The Jewish religion is one of the least religiony religions there is seeing as there are countless members of our tribe across the globe, some sitting in this room, who identify as secular or cultural Jews. Because of this, getting back to my original question of “Why do we return?” we cannot honestly say that we are all here because we want to further our religious observance, even though that is one of the admirable causes bringing many of us here. However, the biggest reason, in my mind, is that humans are social beings who find comfort in being a part of something they believe in. They find safety in being surrounded by like-minded people who inspire them, support them and especially in this community, have the strength to disagree with and educate them. So, for me, I keep coming back to Havurah and the greater Jewish circle because it has helped shape who I am, and being someone who wants my Jewish identity to grow and change as I grow and change, I must stay connected to the people and communities who have helped me do that so far.


Rosh Hashanah Drash
by Marty Kagan

Plutarch recounts a legend of the Spartan Greeks:

“The Republics were assembled. The Games were set to begin. The Sun glared down upon the Olympiad, brutal. Tempers were short. Surly Greeks exchanged surly words. An old man entered the arena. He was bent, this old man was. His every bone ached. He pleaded to the Athenians for a place to sit—and they ignored him. Leaning heavily on his walking stick, dizzy now, his knees quaking, the old man begged the delegates of Corinth, of Mykonos, of Naxos, of Thira. Each turned a deaf ear to his plea. At last, the old man staggered to the Spartan delegation – and before he could croak out a single word, every Spartan rose as one, and stepped aside. And the old man shook his walking stick at all assembled, his voice rising to a lion’s roar that rattled the very stones. “Every Greek knows what is right,” he bellowed, “every Greek knows – but only the Spartans choose to do it!”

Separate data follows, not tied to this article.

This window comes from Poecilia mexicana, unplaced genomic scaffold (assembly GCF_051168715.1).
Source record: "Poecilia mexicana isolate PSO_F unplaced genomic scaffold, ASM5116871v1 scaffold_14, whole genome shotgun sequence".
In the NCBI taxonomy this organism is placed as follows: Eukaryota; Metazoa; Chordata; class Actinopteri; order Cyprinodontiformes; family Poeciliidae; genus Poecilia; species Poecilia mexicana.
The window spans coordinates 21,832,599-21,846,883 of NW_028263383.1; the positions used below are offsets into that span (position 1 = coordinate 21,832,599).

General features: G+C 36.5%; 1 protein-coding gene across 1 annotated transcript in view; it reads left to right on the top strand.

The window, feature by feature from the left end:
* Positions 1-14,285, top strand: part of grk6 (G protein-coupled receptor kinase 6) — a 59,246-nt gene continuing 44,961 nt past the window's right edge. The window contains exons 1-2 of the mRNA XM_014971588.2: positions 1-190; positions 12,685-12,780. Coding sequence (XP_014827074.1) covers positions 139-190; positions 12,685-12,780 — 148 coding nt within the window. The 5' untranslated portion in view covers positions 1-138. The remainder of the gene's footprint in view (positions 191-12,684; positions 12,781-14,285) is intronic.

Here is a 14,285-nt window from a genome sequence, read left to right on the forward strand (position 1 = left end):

We are all, at times, reluctant to do what is right. Even with the best intentions, even as we commit ourselves to a life of Mitzvot, Tefilot, and Tzedakah, sometimes doing ‘the right thing’ feels difficult, inconvenient, expensive, exhausting, time-consuming, impractical. We have other priorities. We’ll get to it later. I meant to, but…

Sometime we are reluctant to do what we know is the right thing. I find it fascinating that in the long catalog of ‘sins’ documented in the Al Het and the Ashamnu confessions, we confess to running to do evil… but not to slowing down our steps on our way to do good.

This theme of reluctance pervades the Book of Jonah:

  • God’s reluctance to destroy Nineveh
  • Jonah’s reluctance to accept his calling
  • The sailor’s reluctance to throw Jonah overboard
  • My reluctance to accept Rabbi Joey’s request that I write a d’var torah for Yom Kippur …

In fact, the only character in story who acts without any reluctance or hesitation is the King of Nineveh, who, with surprising alacrity, commits himself and his people to a sincere and comprehensive societal transformation, based only on the half-hearted, five word prophesy of a guy still smelling of fish guts.